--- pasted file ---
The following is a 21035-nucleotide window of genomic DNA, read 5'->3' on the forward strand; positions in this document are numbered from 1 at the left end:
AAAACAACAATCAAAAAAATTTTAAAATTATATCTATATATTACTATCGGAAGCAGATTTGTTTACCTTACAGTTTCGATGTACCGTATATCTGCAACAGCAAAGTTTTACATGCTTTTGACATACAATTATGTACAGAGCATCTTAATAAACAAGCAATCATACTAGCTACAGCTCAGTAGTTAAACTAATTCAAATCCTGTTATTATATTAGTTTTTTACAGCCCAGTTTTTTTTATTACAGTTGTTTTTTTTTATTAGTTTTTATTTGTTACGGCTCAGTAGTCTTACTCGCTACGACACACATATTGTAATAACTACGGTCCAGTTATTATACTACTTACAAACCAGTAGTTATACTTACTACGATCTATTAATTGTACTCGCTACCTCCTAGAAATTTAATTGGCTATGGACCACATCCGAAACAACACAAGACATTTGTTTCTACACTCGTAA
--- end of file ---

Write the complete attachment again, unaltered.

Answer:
The following is a 21035-nucleotide window of genomic DNA, read 5'->3' on the forward strand; positions in this document are numbered from 1 at the left end:
AAAACAACAATCAAAAAAATTTTAAAATTATATCTATATATTACTATCGGAAGCAGATTTGTTTACCTTACAGTTTCGATGTACCGTATATCTGCAACAGCAAAGTTTTACATGCTTTTGACATACAATTATGTACAGAGCATCTTAATAAACAAGCAATCATACTAGCTACAGCTCAGTAGTTAAACTAATTCAAATCCTGTTATTATATTAGTTTTTTACAGCCCAGTTTTTTTTATTACAGTTGTTTTTTTTTATTAGTTTTTATTTGTTACGGCTCAGTAGTCTTACTCGCTACGACACACATATTGTAATAACTACGGTCCAGTTATTATACTACTTACAAACCAGTAGTTATACTTACTACGATCTATTAATTGTACTCGCTACCTCCTAGAAATTTAATTGGCTATGGACCACATCCGAAACAACACAAGACATTTGTTTCTACACTCGTAA